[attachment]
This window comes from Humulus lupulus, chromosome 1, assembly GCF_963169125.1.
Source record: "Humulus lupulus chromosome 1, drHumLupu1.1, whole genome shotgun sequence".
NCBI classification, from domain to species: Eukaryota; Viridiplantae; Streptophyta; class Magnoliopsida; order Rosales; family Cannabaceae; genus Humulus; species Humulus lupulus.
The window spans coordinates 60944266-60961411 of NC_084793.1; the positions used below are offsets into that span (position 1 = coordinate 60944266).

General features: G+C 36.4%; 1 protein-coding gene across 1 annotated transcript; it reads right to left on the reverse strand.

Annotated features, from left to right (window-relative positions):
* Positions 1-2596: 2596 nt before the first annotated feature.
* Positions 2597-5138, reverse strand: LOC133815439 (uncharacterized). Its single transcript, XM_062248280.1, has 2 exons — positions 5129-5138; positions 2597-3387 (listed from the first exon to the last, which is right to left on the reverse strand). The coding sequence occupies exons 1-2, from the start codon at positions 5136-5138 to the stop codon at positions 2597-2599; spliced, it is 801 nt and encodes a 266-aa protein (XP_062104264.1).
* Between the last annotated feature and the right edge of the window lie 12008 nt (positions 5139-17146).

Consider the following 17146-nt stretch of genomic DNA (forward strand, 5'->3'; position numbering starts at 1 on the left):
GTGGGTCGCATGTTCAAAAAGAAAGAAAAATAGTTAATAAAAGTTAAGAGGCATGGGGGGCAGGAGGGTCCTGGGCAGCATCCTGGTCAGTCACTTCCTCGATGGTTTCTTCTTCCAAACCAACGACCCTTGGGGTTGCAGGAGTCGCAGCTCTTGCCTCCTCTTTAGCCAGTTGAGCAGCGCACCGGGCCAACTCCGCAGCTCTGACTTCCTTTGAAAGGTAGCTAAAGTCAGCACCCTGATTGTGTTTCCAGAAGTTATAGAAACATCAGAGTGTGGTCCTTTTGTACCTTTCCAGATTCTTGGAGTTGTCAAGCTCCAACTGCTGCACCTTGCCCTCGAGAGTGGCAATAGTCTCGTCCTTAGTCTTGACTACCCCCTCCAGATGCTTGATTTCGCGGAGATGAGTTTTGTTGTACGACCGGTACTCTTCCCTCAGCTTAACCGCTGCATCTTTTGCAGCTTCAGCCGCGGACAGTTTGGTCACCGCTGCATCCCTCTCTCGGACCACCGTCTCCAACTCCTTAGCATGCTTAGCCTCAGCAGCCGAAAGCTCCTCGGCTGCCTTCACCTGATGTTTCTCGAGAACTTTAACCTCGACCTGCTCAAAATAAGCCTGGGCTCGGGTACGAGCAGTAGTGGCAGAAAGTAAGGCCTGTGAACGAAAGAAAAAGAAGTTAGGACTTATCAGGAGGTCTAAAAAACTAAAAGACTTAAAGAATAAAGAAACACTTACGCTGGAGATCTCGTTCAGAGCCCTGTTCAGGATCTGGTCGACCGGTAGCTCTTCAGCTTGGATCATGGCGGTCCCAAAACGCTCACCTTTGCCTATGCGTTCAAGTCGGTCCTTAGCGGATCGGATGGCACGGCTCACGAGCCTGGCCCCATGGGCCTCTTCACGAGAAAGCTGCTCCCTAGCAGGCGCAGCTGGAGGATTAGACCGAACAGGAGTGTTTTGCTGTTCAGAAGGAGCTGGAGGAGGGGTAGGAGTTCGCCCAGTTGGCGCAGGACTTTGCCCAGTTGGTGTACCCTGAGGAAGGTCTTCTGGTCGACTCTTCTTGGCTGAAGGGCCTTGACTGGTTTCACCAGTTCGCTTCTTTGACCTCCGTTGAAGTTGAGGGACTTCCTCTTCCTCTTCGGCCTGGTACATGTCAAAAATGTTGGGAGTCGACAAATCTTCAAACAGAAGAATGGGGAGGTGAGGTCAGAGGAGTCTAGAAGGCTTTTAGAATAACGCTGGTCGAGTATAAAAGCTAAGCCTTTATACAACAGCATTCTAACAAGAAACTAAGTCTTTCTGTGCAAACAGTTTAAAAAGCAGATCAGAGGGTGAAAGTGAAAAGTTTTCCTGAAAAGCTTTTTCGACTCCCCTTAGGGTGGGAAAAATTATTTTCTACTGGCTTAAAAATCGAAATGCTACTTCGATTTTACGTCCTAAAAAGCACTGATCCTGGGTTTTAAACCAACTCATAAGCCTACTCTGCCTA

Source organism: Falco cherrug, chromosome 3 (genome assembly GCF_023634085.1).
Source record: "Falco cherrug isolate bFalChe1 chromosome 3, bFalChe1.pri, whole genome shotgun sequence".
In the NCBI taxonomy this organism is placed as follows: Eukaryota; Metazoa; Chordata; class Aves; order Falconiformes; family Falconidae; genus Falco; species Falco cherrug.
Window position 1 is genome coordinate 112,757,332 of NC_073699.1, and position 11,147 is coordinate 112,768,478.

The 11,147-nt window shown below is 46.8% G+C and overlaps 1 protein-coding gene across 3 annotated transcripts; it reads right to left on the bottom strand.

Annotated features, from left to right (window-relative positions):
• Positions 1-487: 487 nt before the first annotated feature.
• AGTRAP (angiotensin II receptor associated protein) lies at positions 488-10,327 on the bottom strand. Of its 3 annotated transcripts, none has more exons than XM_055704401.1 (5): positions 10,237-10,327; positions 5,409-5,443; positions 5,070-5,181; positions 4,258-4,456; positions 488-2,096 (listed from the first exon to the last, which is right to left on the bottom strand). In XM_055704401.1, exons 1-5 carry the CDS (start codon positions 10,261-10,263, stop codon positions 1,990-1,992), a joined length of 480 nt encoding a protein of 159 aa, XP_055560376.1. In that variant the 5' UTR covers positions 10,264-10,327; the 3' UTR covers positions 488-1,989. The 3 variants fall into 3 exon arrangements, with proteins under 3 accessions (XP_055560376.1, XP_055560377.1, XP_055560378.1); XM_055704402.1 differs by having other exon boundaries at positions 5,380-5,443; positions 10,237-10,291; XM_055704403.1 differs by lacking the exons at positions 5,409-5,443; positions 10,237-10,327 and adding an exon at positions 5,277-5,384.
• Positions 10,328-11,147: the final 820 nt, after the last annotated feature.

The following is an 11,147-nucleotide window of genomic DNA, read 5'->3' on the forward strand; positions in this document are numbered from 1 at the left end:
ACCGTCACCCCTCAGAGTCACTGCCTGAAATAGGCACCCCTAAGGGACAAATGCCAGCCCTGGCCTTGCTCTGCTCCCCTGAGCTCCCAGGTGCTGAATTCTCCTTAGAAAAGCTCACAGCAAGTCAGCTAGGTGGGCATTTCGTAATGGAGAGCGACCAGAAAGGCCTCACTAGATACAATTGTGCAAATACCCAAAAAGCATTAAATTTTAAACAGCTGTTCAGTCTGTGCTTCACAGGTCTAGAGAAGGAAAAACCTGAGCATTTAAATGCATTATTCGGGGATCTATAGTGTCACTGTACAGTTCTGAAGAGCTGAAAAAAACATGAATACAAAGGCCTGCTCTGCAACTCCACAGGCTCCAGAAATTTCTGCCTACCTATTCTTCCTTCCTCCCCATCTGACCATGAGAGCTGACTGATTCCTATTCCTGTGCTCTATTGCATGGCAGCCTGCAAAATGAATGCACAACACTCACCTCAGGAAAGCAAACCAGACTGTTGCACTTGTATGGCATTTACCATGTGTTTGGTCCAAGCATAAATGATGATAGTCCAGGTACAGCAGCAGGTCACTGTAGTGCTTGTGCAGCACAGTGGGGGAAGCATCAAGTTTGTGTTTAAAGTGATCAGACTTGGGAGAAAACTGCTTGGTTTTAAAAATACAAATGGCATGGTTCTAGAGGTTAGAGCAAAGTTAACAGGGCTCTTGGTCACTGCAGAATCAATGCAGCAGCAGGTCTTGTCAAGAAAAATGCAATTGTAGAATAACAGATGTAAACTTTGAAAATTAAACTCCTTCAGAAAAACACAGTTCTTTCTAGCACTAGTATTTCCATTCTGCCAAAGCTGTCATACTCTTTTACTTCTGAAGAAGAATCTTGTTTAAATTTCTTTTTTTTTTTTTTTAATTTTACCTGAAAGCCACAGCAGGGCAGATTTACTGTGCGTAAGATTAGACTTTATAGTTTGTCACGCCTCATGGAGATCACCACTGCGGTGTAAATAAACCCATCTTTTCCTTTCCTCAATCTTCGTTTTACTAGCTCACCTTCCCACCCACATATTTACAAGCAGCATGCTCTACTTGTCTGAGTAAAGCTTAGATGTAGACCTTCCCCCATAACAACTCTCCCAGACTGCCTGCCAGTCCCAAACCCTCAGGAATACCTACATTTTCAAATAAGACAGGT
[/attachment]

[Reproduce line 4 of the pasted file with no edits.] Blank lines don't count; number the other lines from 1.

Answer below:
The window spans coordinates 60944266-60961411 of NC_084793.1; the positions used below are offsets into that span (position 1 = coordinate 60944266).